There are still at least a few affordable – and so, appealing – new cars on the market. Some with manual transmissions, like the base trim ’22 Subaru Crosstrek. Some that have advertised base prices under $20k that also tout being able to get 42 MPG, like the ’22 Ford Maverick hybrid (just reviewed at length, here).
The problem seems to be actually finding one to buy.
There are at least two reasons why this is so. The first is new, the second, old. The old reason is that some dealers deliberately – historically – don’t stock models that have a lower profit margin. For the obvious reason. These are generally the base trim versions of a given model, as in the case of the manual-equipped Crosstrek. It’s the also the lowest priced version of this model, so there’s less profit to be made on this model. The manual transmission is only available with the base trim, so if you want to shift for yourself, that’s the only one you want.
But the dealer doesn’t want to sell it to you because there’s less money to be made selling you a $23,145 Crosstrek – the base price of the base trim with the manual – than there is in up-selling you into a $28,995 Limited with a CVT automatic plus the $2,395 sunroof/Harman Kardon audio system.
So the dealer stocks lots of Limiteds (irony there) while stocking few, if any, base trim Crosstreks with the manual – hoping that the advertising will lure the buyer in and then buyer’s fatigue – well, we’re already here and wasted half the morning looking – will lead to the buyer compromising.
And the dealer profiting.
Similarly the new Maverick – which astounds with its sub-$20k base price and its standard 42 MPG capability. This is hugely appealing to many and Ford dealers are flush with people eager to buy one. The problem – the new problem – is that Ford hasn’t been able to produce enough of them to meet this demand. It is a problem caused not by greedheaded business dealings by dealerships but by unnatural scarcity of the item in question.
Italicized to make the point.
Normally, when a thing is in high demand, there is a scramble to satisfy that demand. Because there’s profit in that.
Ford has every incentive to get as many $20k Mavericks – and Mavericks, period – to their dealers as they can, as soon as they can. But they can’t – on account of the supply chain gimps that have caused general shortages of necessary parts such as semiconductor “chips” without which a new vehicle cannot be fully put-together (made fully functional) and so ready to ship to dealers for sale. These “chips” are key to the workings of every new vehicle’s various electronically controlled systems, including various options such as heated seats. If a buyer pays for seat heaters, he rightly expects the seats to heat. If there’s just a button that doesn’t do anything, he’s not going to like it – and may even refuse/return it on the basis of not getting what he paid for. It could be even more serious for the dealer/car manufacturer in that not giving people what they paid for could arguably constitute fraud.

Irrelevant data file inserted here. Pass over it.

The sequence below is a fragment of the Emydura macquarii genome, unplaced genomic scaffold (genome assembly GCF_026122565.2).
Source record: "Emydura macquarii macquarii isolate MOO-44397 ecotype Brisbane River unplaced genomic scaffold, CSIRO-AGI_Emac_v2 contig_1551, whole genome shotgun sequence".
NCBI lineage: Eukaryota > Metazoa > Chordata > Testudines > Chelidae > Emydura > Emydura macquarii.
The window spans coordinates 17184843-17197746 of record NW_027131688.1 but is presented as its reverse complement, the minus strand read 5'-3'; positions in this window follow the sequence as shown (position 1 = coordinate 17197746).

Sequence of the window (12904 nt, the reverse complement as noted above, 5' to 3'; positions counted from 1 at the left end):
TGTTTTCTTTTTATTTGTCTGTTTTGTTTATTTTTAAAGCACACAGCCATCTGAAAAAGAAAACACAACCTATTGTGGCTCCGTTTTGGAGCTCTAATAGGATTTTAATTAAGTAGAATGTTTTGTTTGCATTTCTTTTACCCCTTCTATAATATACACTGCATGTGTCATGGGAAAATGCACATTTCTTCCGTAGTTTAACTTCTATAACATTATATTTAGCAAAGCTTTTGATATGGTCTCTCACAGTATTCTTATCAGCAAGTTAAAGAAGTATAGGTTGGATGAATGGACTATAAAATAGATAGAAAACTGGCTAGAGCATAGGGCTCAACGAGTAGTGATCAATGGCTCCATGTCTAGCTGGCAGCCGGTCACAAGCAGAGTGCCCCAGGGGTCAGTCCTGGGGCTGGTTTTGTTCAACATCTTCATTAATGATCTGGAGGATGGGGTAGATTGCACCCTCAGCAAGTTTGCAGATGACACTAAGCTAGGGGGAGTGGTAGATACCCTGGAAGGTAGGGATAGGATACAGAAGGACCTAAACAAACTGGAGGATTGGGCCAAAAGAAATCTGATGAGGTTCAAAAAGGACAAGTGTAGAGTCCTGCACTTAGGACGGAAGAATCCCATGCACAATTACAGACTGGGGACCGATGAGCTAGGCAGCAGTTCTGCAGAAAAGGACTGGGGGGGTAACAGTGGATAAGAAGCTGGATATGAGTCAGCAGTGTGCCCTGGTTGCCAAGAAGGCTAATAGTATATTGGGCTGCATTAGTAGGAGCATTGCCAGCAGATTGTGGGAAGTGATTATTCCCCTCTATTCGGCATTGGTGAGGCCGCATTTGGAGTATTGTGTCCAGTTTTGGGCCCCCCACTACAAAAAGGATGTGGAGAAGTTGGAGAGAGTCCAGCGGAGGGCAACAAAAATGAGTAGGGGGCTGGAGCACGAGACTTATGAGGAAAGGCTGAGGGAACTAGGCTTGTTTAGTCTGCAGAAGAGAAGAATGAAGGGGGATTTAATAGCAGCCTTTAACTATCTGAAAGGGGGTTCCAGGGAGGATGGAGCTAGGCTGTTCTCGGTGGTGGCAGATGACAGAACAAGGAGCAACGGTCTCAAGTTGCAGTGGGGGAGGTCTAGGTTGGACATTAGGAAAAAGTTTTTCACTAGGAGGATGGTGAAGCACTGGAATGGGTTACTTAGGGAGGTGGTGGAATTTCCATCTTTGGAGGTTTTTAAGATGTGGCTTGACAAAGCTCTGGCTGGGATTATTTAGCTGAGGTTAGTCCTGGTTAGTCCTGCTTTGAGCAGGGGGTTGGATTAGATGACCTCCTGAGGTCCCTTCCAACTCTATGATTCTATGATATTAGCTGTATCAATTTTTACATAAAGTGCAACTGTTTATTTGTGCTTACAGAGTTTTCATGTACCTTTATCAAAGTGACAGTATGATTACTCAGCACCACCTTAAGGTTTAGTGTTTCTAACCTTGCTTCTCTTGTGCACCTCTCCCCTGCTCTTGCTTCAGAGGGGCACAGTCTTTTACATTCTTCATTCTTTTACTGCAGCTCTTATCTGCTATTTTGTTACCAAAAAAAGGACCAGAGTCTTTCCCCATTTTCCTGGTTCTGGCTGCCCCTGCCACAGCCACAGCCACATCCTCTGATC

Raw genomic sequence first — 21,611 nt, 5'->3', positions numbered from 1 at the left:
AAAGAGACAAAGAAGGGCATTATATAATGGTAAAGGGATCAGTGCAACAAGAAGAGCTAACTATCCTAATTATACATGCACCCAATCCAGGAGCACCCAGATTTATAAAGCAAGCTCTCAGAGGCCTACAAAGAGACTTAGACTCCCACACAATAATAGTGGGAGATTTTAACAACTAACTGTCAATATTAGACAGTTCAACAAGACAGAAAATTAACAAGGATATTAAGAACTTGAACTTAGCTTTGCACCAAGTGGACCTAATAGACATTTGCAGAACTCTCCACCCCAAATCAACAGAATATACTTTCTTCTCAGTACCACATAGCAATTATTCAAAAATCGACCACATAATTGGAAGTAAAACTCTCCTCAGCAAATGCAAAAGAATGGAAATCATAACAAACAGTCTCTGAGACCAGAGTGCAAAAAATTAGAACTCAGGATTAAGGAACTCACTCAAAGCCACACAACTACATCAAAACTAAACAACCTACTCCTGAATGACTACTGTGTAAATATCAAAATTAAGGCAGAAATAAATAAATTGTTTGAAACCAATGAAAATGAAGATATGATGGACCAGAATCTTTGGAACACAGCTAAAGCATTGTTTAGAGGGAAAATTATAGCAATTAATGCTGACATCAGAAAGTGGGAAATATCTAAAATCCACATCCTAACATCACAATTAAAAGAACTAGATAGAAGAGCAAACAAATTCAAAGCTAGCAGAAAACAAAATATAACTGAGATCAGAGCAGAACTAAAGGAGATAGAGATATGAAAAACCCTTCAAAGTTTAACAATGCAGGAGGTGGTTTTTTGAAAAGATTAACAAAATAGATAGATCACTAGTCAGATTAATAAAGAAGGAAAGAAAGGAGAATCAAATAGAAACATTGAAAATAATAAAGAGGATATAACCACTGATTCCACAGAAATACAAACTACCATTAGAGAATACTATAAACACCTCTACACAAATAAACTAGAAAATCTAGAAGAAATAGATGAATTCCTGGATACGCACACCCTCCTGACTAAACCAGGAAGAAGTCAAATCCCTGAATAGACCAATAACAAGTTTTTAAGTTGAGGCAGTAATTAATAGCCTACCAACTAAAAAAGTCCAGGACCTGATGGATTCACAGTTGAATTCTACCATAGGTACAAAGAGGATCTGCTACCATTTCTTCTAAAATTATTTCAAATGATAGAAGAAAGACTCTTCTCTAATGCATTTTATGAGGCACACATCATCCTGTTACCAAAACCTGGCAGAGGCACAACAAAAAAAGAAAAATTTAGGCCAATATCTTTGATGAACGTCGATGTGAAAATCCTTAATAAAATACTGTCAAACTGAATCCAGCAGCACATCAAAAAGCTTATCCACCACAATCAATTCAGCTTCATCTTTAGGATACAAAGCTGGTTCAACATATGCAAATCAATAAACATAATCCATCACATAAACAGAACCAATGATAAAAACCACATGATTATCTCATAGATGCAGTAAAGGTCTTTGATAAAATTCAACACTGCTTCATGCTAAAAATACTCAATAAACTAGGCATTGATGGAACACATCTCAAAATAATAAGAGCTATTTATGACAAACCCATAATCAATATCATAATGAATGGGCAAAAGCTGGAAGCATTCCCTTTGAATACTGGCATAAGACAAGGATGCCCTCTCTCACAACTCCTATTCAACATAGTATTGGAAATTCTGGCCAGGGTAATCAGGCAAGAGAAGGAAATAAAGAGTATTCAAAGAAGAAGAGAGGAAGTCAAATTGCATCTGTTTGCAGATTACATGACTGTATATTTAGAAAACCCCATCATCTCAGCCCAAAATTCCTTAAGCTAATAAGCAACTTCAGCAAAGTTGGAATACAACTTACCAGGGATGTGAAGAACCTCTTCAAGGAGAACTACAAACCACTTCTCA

And so, the dealership lots are empty – and the trailer trucks await inventory to haul their way, once it comes off the assembly line.
This supply bottleneck has no modern precedent. The last time a similar thing happened – also unnaturally, also as a result of government mucking up the works – was during World War II when the car industry was coerced by the government to stop building new cars for the market and instead built tanks and trucks for the military.
It is why there was a post-war boom in pent-up car sales.
But how do you deal with the problem of not being able to buy what they haven’t got to sell – or don’t seem to want to sell? There is essentially one answer. Don’t buy what you don’t want to buy – and be willing to wait for what you want.
Some dealers may claim they haven’t got what you’d like to buy on account of not being able to get what you want, due to supply chain issues. That may well be true. It may also be true the dealer is wanting – hoping – he can upsell you into what he’s got on the lot, all of which is top-of-the-line stuff and marked up accordingly.
But you are the buyer and have what the dealer wants. That being your money. This gives you leverage over the dealer – a sweet spot in the relationship you’ll never enjoy again, after the dealer has your money.
Make the most of it – just as the dealer does.
Don’t be upsold. Don’t allow yourself to be buyer-fatigued into buying the one you didn’t come there to buy. The loaded (and automatic) Crosstrek Limited for $28k. The loaded Lariat Maverick, not equipped with its standard 42 MPG hybrid powertrain.
Tell them what you want – and don’t – and that you’re willing to wait to get it.
It’s not necessary to do this in person – and waste time dealing with the dealer. Instead, dial up the dealer’s email – the contact info is usually right there on the dealer’s web site – and send them a short note indicating you want to buy and are ready to buy “x” – specify the model and trim and equipment you want – and will come in to buy it as soon as they have one available for you to buy. If that’s right now, great! If it’s not right-away, so what? Tell them you are happy to have them order it as you want it and are willing to wait for it.
You may have to haggle over the final purchase price. But you do not have to accept haggling over what you’re purchasing. If what you want is a manual Crosstrek or a $20k and 42 MPG Maverick, don’t let them sell you the $28k automatic-equipped Crosstrek or the $$35k loaded Lariat Maverick.
It’s that simple. It only takes patience.
. . .
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